Will I still be able to buy a house

With the news full of stories about the collapse of lenders that sell mortgages to people with less-than-perfect credit, the survivors are clamping down, leaving first-time homebuyers to wonder, "Will I still be able to buy a house?" People with loans nearing the end of low-interest introductory periods are asking themselves, "Can I qualify for a refinance I can afford?"
The short answer, of course, is that it depends.
"The prime people will still be able to get loans. You'll just have to have a down payment, documentation and a higher credit rating, (although) I think there will be even some tightening in the prime," says Christopher Cagan, director of research and analytics for First American Real Estate Solutions in Santa Ana, Calif.
"It's the marginal people going for the subprime, low-doc loans who'll feel the change," he says. "They're going to be asked, 'Where's your documentation? Let me check that appraisal. What's your income?' "
In a nutshell, here's what the changes are likely to mean to you:
With a FICO score roughly above 620 and a stable income, you're likely to be a "prime" customer, although factors like other debt you're carrying and how much you want to borrow also enter the equation. Experts differ on whether they expect lenders to get fussier in evaluating customers for prime loans. Most say that with a strong record of paying bills on time, a documented, steady income and a loan request no bigger than 80% of the value of a property, you should be able to borrow easily and at a low rate. In fact, if you are in the prime category, now is a great time to refinance, since 30-year fixed rates are dropping to 6%, says Mike Fratantoni, senior economist with the Mortgage Bankers Association.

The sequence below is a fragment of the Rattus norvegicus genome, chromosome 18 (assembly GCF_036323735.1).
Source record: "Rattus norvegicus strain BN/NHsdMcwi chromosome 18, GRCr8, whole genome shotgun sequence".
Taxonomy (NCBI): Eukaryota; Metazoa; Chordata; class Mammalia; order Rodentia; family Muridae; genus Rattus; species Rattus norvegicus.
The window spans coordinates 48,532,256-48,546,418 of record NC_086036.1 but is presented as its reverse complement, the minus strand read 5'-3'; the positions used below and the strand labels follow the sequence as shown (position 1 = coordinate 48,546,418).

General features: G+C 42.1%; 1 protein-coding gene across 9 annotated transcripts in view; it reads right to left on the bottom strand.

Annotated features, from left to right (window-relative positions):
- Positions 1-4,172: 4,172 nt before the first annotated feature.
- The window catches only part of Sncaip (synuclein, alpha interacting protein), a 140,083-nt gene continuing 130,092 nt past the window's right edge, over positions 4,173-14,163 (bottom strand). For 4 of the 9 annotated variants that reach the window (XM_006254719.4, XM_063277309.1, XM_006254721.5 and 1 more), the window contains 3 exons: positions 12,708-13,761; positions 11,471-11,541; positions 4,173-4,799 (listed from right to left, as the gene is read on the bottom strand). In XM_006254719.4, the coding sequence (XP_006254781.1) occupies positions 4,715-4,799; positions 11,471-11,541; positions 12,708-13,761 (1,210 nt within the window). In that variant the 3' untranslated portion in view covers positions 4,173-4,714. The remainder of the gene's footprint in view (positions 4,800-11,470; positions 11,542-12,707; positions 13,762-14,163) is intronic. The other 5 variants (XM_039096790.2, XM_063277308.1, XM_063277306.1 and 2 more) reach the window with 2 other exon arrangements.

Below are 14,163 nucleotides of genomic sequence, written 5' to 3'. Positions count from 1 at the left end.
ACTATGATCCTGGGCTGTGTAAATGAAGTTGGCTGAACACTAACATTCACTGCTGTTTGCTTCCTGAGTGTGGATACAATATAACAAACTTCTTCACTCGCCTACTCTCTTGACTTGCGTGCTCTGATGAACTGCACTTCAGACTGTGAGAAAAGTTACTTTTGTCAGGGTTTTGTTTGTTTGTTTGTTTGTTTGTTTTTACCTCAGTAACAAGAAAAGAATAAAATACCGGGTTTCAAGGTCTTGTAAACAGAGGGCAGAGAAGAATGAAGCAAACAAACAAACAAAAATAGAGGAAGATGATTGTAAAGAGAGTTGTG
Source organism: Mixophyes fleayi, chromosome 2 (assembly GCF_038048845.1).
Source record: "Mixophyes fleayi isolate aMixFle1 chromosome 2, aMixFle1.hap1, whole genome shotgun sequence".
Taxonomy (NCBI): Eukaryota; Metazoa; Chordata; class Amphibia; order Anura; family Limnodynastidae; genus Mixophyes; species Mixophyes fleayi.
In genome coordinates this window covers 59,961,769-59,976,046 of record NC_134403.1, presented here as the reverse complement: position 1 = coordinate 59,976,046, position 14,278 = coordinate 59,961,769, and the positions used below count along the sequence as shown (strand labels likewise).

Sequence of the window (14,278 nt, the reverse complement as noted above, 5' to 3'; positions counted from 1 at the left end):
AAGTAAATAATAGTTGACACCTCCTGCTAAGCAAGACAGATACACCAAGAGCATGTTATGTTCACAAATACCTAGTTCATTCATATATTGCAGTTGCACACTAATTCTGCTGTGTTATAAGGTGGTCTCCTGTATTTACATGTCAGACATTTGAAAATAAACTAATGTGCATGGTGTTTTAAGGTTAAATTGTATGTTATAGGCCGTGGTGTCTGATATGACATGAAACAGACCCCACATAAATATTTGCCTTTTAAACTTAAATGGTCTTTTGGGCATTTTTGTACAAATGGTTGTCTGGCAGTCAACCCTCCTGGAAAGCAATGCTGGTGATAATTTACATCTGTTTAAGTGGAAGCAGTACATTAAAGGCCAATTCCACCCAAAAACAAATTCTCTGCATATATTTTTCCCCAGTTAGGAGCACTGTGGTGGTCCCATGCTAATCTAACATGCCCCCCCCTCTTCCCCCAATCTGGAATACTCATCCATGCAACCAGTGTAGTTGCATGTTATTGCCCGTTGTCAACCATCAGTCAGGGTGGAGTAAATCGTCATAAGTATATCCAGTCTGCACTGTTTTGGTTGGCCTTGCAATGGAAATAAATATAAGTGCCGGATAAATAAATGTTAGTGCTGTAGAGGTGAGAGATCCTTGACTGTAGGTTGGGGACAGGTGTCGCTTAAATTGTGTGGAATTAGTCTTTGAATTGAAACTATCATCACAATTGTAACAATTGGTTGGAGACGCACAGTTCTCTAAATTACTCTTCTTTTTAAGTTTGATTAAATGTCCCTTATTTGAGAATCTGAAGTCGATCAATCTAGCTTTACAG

If your FICO score is below 620, you may still get a loan, but it's likely to be an expensive subprime product.